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275647 Posts in 27717 Topics by 4285 Members Latest Member: - Jason DAngelo Most online today: 158 - most online ever: 429 (November 03, 2007, 04:35:43 AM)
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Author Topic: "Nightmare nineoneone" (PTA)  (Read 2982 times)
Cabbagetom
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« on: August 22, 2006, 08:45:42 AM »

Greetings Forge!  I joined so that I could discuss Prime time and any other games we've tried out.  My group of players here in edinburgh scotland have varying tastes and styles but we've been playing together for over 15 years so we're quite adaptable.  A couple of us are still very much into the D&D classic fantasy stuff, but I've been pushing Prime Time since I got it in April and last week we got round to playing.  Here was our show:

"Nightmare nineoneone"
 
Dragged from the rubble of the world trade centre, three brothers enter a collective coma from which they can enter, and influence, the dreams of other fevered minds.  Can they awake back in their own bodies?
(so cop drama, hospital drama, the sandman and quantum leap all rolled into one.)
 
-The oldest brother Charlie is a cop who appears as the protective rock in a family with no father.  However Charlie has had many years of corruption under his belt, and just as he starts to contemplate going straight, his shady connections with the mysterious gangster Scaglietti start to catch up with him.
 
-Boyd O'Donnell, the middle brother, is a senstive communicator and an excellent paramedic, but wracked with guilt over their father's death.  Can he admit that he was culpable in the 'accident'
 
-The youngest brother Jason has always lacked the wit and intelligence of his older brothers, and constantly feels in their shadow.  He is a brave firefighter, but this doesn't allay his feelings of inadequecy.
 
There is also talk of a sexy phychic sidekick who sits by the hospital beds, but we didn't really get to her in the pilot episode.
 
The session started at the Mom's birthday, in which Jack (jason) tried to impress the mother with a gift of a video camera, which she wasn't.  It was nice to role play conflict that was, whilst gentle and not action based, still high stakes for the character.  I think this is what Prime Time does best. 
We then had various action scenes in the World Trade centre, with Mike (charlie) turning up late cause of his dodgy dealings and running in after his brothers to rescue them.  We had folk that wouldn't leave their offices etc.  Their bodies were all dragged from the rubble and the hospital is so full that they are put (conveniently) in the same room, attached to the same apparatus.  Wierdly their heart rates are sychronised...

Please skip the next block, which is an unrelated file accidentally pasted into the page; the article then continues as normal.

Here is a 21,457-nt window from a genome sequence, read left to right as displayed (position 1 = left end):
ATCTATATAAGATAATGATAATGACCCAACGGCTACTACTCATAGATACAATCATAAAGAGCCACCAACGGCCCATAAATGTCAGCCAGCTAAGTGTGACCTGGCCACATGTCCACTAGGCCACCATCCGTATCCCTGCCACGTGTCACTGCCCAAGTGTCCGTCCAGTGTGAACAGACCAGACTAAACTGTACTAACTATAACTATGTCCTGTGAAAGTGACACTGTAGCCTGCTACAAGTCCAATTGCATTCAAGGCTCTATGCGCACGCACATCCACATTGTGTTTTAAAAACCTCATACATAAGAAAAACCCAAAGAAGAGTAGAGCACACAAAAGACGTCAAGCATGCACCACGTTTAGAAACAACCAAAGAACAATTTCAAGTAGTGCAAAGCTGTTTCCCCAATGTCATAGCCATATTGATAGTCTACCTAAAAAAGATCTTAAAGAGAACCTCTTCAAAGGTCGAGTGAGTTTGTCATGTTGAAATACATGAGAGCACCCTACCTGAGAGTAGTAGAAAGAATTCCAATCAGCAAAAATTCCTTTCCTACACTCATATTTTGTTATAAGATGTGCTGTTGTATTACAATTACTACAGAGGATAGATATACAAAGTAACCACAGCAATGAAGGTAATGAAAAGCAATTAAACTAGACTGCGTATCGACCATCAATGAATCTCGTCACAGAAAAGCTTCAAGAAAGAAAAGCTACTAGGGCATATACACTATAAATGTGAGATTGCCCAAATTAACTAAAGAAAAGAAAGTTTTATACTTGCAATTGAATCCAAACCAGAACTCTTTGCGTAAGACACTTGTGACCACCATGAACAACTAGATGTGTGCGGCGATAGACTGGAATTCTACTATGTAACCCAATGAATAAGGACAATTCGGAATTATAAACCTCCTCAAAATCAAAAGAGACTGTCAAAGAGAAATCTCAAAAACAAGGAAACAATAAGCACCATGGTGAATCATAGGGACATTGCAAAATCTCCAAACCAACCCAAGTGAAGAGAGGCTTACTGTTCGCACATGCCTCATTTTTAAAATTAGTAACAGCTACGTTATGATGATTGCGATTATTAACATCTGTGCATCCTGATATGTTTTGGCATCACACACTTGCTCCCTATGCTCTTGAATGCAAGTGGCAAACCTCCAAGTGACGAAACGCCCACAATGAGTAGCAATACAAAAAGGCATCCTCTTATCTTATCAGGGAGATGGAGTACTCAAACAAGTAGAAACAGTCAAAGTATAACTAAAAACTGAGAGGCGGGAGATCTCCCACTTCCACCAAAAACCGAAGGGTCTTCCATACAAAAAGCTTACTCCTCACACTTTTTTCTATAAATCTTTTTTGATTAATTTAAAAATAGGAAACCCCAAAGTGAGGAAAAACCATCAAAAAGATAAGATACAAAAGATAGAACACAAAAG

The session ended with them all in their favourite bar- only the dream version- and exiting into a 'metal corridor'... where on earth are they???

 like the system a lot and I find that, as a GM, it gives me exactly what I want- for the players to engage in creative aspects of the storytelling.  For the first half of the pilot I let all the players narrate their own scenes, and only started to take the narration over as the episode drew to a close so that I could throw in some 'oooh' moments.  Anyways I don't know if we'll carry on with this game or try another, but thats the beauty of doing a pilot episode, and there was plenty of stories to get excited about.
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Eric J.
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« Reply #1 on: August 22, 2006, 07:00:27 PM »

Welcome to the Forge!

I'm glad to hear that you had a good time.  I have a few questions, though.

How did you guys decide the setting?  Why?  It sounds intersting, something I've never considered.  I've always wanted to do a cop drama.

How did the players take it?  Are you guys new to this kind of thing in general?  I've encountered a lot of resistance from players playing Indie games, especially from D&D players.

What are you planning for next session?  How involved were your players in the story?

I'm happy that you had such a good time with this game so immidietly.  I want more, though!

May the wind be alway at your back,
-Pyron
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Cabbagetom
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« Reply #2 on: August 23, 2006, 03:34:17 AM »

We basically did what every Prime Time Adventures game should start with - a brainstorming session.  Its a case of 'what kind of show shall we make?'  which is in actuality 'What kind of game do we all want to play?'  This means that from the off the players are investing in the whole concept of the game.  The thing about PTA is that everyone gets a chance to be narrator at some point, and the medium of TV shows is something that everyone can recognise and really get into.  My players always like to act out in character and 'do the voice' so I encouraged this in PTA, although of course they have more knowledge than their characters as they are actor, director and audience rolled into one.

Although the group has been very D&D centric in recent years they're not new to indie games in any way.  We are actually more from a gurps background.  I think anyone could get into Prime time though.
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